Earlier this week, I came across an article "When Knowledge Isn’t Written, Does It Still Count?" about Wikipedia, "the world’s most used, and perhaps least understood, online reference work."
The article notes that "lately Wikipedia has been criticized from without and within for reflecting a Western, male-dominated mindset similar to the perspective behind the encyclopedias it has replaced." In particular, concerns have been raised about what to do about forms of knowledge that can not be easily cited. As it stands, English wikipedia at least does not accept entries that can not be cited, drawn from printed or published sources.
At one point in the article, Achal Prabhala, who made a short film about the limits of Wikipedia's "text-focused" format was quoted as saying that "Publishing is a system of power" that inevitably "leaves out people."
The questions raised about Wikipedia had me thinking about developments in African American verse, and especially tensions between cultures of print and orality such as literary poetry and spoken word poetry, or literary poetry and rap.
In the academy and in the world of professional poetry, there is certainly a privileging of written and published poetry. Not any kind of publishing will do; instead, getting publishing deals with respected and well-financed publishing imprints gives poets special advantages over poets, for instance, who publish with presses that have less cultural capital.
Last week, I was writing about Jessica Care Moore's performance at the Apollo during the 1990s. Her poem was recited and broadcast, not published and widely distributed. As a result, her brand of poetry (at least the "live" versions of her work) tend to receive support in cultures and from communities that privilege the performance of poetry more so than cultures of literary poetry and the most prominent sectors of the professional world of print.
I was also recently mentioning Elizabeth Alexander's "The Venus Hottentot." Her poem and career have benefited from close ties to the mechanisms of the academy and formal channels of publishing.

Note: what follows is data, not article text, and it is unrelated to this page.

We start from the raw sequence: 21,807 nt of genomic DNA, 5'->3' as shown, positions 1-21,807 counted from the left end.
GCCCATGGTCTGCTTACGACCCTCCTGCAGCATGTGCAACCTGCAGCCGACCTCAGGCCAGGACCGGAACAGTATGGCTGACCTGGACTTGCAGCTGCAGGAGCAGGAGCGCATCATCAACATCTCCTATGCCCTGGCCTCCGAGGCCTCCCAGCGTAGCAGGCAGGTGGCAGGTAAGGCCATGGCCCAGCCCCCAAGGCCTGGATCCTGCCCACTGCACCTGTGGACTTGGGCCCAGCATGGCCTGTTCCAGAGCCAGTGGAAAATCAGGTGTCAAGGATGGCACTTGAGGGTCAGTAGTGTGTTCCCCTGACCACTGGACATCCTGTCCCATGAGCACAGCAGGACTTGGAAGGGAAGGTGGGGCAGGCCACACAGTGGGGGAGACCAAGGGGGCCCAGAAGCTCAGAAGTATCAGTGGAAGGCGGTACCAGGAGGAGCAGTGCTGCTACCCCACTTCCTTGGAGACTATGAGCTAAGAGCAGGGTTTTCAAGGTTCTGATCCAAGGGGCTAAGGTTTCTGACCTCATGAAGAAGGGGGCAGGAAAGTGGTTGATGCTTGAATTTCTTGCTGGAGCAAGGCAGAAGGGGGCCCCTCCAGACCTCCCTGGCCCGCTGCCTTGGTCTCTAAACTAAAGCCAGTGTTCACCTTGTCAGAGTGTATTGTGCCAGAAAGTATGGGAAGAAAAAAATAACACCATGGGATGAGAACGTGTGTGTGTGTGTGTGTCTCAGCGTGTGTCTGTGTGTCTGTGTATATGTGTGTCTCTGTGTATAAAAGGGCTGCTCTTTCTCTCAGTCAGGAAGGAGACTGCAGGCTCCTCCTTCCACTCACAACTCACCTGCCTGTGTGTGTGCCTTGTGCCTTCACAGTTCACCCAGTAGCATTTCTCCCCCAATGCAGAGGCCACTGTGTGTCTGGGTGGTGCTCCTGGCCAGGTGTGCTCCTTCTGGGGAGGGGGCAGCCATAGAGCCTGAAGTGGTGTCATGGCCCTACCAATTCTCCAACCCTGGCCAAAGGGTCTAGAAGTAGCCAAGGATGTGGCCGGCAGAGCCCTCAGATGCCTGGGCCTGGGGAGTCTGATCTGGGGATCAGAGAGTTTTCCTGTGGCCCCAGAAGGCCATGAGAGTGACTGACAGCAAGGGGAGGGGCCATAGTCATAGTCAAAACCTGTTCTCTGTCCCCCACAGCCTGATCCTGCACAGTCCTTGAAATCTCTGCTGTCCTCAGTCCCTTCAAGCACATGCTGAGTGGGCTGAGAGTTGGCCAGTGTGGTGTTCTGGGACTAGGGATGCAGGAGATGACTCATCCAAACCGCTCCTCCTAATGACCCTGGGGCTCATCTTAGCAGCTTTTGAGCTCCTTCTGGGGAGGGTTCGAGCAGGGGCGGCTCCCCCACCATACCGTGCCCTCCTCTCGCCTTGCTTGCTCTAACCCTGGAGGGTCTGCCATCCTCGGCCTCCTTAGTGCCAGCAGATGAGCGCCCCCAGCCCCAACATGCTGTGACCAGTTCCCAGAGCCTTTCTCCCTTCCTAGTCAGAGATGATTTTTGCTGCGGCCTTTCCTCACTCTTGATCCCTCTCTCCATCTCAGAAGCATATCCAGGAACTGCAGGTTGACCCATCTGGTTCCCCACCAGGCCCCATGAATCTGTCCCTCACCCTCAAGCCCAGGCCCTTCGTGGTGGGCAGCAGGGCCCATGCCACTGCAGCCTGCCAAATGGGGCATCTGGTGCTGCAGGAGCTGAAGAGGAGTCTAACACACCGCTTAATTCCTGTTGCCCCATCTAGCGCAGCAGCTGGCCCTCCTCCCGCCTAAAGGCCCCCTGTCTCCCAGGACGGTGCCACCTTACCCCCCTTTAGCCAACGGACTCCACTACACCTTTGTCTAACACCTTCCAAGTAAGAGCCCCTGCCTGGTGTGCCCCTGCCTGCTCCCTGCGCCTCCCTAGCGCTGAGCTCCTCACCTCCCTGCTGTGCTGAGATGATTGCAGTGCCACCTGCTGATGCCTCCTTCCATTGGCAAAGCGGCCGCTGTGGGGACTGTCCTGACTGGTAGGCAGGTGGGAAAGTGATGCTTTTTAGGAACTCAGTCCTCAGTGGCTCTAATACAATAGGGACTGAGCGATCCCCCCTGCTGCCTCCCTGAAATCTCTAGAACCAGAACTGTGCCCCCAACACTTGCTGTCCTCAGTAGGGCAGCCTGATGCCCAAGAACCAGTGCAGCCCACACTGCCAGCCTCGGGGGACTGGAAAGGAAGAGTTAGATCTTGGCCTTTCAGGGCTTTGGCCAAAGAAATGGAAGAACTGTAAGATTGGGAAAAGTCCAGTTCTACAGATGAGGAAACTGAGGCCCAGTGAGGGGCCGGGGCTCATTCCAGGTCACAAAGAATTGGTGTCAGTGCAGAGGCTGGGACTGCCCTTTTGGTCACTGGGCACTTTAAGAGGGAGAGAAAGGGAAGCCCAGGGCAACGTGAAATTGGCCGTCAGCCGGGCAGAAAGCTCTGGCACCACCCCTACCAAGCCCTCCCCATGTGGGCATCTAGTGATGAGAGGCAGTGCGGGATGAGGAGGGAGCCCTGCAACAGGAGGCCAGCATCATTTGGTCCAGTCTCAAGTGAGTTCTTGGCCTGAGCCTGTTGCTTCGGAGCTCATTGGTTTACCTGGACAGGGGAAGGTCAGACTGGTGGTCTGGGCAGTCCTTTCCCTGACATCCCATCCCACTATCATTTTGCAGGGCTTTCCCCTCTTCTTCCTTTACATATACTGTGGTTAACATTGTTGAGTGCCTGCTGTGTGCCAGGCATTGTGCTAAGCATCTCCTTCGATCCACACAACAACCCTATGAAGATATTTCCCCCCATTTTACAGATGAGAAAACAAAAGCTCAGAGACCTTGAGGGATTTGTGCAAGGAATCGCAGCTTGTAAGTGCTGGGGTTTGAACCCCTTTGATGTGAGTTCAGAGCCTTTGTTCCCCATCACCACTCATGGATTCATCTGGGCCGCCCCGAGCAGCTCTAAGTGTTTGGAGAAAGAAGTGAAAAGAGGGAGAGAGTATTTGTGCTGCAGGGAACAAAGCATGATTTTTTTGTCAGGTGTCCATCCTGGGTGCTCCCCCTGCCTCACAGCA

I enjoy and appreciate the poetry of both Alexander and Moore, but to the extent that "publishing is a system of power," a pervasive system of power and support that tends to outpace other modes and "leave out people," then it seems that non-published writers and works face all kinds of exclusion.
Of course, non-published poets/artists count and are counted all the time. But it is worth considering how often they are left out or have their legitimacy questioned.
Late last year when Jay-Z was promoting his book De-Coded, I was intrigued and sometimes confused that he went out of his way to link rap to poetry. His comments were often deployed to strengthen rap's credibility. Teachers and cultural workers regularly celebrate the idea that they are teaching young people, invariably young "minority" people, to appreciate literature and Shakespeare, for instance, by utilizing rap.
I do believe that the moves to link rap to poetry are sincere and well-intentioned. My concern, though, is that the moves rarely acknowledge the extents to which the printed-ness of formal poetry is being privileged over the apparent non-printed-ness of other artistic modes such as rap and spoken word.
I think we have to work harder to identify the forms and processes of production that lead us to privilege and perhaps unknowingly neglect different approaches to presenting verse and thus distributing knowledge in particular ways.
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